Sewing Supplies Part 1
by Mrs. Moriya Chesler
Now that you are familiar with your sewing machine and how to thread it, we will go on to learn about the supplies that we need in addition to the machine for sewing. Basically, sewing supplies or notions can be grouped in six categories.
- Stitching Tools
- Cutting Tools
- Measuring Tools
- Marking Tools
- Pinning Tools
- Pressing Tools
Hopefully, the picture above will be a memory aid for you. This article is going to focus on the first three items in the list.
There are many ways to make a garment; some can be completely sewn with a sewing machine and/or serger, others require a combination of a sewing machine/serger and hand stitching. Hand stitching is required depending on the construction techniques of a garment. With hand-stitching, we will need hand-sewing needles, a thimble and sometimes a needle-threader for those of us with weaker eyesight.
If we will be inserting elastic, cording or trimming into a garment, we will find a bodkin very useful. A bodkin may resemble a huge blunt needle with a giant eye or it may appear flat with holes to insert elastic, ribbon, tape or any other flat, narrow trim. Some dressmakers use a safety pin instead of a bodkin for this purpose.
Another useful tool is a loop turner which is a long metal rod with a hook on one end and a ring on the other end. Its function is to turn a narrow tubing inside out.
A rather hard-to-find item is called a ‘pointer’. It has a rounded end and a pointy tip on the other. It is sometimes made of wood, bamboo or plastic. The rounded end is used to smooth seam lines when ironing and the pointed end is used to push out the corners of a garment, such as a collar, pocket or hem. Some dressmakers use the ends of a chopstick for this purpose.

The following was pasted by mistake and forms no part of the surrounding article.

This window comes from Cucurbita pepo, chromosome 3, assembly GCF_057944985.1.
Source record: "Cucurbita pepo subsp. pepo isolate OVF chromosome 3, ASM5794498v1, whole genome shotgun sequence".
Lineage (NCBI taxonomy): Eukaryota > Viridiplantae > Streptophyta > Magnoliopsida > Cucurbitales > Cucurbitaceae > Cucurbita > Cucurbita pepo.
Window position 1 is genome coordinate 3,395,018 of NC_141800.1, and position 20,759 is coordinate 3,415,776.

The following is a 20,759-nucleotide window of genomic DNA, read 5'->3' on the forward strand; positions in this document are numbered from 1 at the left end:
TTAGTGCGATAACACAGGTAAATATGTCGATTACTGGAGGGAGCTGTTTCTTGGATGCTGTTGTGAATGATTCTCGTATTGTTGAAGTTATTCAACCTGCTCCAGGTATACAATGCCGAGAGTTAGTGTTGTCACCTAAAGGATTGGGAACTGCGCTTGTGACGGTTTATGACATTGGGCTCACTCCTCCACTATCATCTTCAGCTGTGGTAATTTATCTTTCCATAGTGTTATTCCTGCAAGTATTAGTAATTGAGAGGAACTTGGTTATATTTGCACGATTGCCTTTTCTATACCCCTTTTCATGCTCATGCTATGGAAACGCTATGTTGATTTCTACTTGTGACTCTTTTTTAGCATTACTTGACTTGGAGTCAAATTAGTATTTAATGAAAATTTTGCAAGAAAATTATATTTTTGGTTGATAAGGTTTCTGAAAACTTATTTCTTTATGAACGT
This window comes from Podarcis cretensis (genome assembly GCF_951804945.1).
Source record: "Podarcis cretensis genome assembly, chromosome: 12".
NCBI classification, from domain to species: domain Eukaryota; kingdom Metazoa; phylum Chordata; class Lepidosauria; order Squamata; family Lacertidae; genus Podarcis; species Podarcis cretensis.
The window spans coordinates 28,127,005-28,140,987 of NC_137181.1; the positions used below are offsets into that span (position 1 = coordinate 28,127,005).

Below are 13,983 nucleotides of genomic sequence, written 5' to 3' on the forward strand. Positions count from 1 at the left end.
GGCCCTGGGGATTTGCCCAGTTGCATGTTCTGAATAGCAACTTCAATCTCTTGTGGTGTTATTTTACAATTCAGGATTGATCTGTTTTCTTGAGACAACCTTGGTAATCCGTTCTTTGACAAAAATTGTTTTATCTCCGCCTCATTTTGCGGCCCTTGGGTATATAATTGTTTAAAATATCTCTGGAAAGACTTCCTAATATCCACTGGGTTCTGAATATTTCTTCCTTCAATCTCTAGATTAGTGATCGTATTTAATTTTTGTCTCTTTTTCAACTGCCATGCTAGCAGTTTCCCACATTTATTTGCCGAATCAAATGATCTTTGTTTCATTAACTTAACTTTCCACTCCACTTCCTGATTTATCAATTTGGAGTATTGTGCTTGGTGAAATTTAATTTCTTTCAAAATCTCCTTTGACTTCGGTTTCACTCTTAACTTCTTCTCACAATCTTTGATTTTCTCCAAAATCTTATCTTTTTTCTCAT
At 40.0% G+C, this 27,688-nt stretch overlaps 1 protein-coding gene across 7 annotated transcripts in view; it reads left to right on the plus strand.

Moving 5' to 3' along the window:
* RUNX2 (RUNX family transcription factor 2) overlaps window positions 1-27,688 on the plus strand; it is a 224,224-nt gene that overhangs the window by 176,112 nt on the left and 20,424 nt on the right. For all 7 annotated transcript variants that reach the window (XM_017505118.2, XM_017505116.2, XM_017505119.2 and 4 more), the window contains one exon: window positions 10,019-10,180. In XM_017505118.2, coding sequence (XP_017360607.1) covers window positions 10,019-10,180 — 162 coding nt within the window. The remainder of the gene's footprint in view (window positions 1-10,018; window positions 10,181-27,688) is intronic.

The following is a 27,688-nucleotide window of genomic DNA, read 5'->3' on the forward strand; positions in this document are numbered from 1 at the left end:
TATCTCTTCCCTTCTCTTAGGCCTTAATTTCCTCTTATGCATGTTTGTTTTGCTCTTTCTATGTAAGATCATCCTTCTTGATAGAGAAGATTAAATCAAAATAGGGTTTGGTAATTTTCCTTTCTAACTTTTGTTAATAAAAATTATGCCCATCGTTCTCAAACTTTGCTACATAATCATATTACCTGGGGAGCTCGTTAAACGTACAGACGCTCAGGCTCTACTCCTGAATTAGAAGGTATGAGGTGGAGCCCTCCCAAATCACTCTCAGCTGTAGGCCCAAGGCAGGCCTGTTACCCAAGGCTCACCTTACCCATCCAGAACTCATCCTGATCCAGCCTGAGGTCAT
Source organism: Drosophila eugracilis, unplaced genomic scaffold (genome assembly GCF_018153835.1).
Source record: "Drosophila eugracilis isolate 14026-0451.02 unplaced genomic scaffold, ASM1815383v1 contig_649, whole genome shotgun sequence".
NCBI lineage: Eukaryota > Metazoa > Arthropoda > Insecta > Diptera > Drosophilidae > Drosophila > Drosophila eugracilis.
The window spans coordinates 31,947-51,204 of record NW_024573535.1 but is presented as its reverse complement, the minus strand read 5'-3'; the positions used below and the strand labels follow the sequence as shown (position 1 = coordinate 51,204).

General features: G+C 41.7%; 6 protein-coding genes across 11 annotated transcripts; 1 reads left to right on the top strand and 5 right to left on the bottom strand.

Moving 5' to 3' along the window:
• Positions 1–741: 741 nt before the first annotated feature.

Garment making is impossible without cutting tools. The most important tool is the scissors, but there are so many types of scissors. Don’t use hair-cutting scissors or paper-cutting scissors to cut your fabric. They are not meant for fabric and will not do an adequate job. For dressmaking, you will need a good pair of dressmaker’s shears and reserve it only for cutting fabric. If you use it both for fabric and other medium such as paper, the blades will become dull. Shears have long blades and bent handles of unequal size and shape. One handle fits your thumb and the other bigger handle fits the other fingers.
Besides a pair of shears, you will also need a pair of good old scissors. These have small round handles and shorter blades (4 to 6 inches). You will find it easier to use for trimming seams, clipping curves and cutting corners.
Here is a picture of an ancient pair of scissors called the thread clipper found in Egypt.
You may find a modern version of this useful for snipping thread ends or stitches.
A very small version of scissors called the embroidery scissors are only 3 to 4 inches long with very pointy and sharp blades. It is not necessary to have this unless you also do embroidery, but you can use it for cutting delicate holes such as in making buttonholes and to rip fine stitches.